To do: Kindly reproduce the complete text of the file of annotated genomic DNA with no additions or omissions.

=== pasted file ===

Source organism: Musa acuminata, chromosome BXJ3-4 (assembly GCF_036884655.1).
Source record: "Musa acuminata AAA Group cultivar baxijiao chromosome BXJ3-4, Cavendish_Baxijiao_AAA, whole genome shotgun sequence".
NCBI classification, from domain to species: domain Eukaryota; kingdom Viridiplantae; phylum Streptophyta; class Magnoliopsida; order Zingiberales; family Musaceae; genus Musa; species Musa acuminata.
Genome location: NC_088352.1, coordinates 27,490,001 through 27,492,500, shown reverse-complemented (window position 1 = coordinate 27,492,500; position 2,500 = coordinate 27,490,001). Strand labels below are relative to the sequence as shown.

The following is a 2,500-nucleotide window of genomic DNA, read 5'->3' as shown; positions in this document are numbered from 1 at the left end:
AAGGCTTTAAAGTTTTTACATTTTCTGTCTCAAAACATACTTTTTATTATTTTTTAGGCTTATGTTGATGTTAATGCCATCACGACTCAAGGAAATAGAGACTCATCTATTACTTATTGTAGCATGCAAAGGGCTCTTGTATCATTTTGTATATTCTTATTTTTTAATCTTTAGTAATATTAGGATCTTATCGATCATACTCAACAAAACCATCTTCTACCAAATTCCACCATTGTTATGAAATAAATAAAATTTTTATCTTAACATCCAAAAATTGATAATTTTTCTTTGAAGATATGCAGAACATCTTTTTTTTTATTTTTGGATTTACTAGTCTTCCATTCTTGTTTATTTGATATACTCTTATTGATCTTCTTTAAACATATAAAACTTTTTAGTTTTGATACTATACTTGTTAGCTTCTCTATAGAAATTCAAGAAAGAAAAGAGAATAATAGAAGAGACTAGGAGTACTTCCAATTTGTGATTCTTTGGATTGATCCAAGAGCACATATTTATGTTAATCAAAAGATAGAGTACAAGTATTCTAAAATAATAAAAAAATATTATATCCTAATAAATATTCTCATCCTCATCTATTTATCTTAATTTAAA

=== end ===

Source organism: Musa acuminata, chromosome BXJ3-4 (assembly GCF_036884655.1).
Source record: "Musa acuminata AAA Group cultivar baxijiao chromosome BXJ3-4, Cavendish_Baxijiao_AAA, whole genome shotgun sequence".
NCBI classification, from domain to species: domain Eukaryota; kingdom Viridiplantae; phylum Streptophyta; class Magnoliopsida; order Zingiberales; family Musaceae; genus Musa; species Musa acuminata.
Genome location: NC_088352.1, coordinates 27,490,001 through 27,492,500, shown reverse-complemented (window position 1 = coordinate 27,492,500; position 2,500 = coordinate 27,490,001). Strand labels below are relative to the sequence as shown.

The following is a 2,500-nucleotide window of genomic DNA, read 5'->3' as shown; positions in this document are numbered from 1 at the left end:
AAGGCTTTAAAGTTTTTACATTTTCTGTCTCAAAACATACTTTTTATTATTTTTTAGGCTTATGTTGATGTTAATGCCATCACGACTCAAGGAAATAGAGACTCATCTATTACTTATTGTAGCATGCAAAGGGCTCTTGTATCATTTTGTATATTCTTATTTTTTAATCTTTAGTAATATTAGGATCTTATCGATCATACTCAACAAAACCATCTTCTACCAAATTCCACCATTGTTATGAAATAAATAAAATTTTTATCTTAACATCCAAAAATTGATAATTTTTCTTTGAAGATATGCAGAACATCTTTTTTTTTATTTTTGGATTTACTAGTCTTCCATTCTTGTTTATTTGATATACTCTTATTGATCTTCTTTAAACATATAAAACTTTTTAGTTTTGATACTATACTTGTTAGCTTCTCTATAGAAATTCAAGAAAGAAAAGAGAATAATAGAAGAGACTAGGAGTACTTCCAATTTGTGATTCTTTGGATTGATCCAAGAGCACATATTTATGTTAATCAAAAGATAGAGTACAAGTATTCTAAAATAATAAAAAAATATTATATCCTAATAAATATTCTCATCCTCATCTATTTATCTTAATTTAAA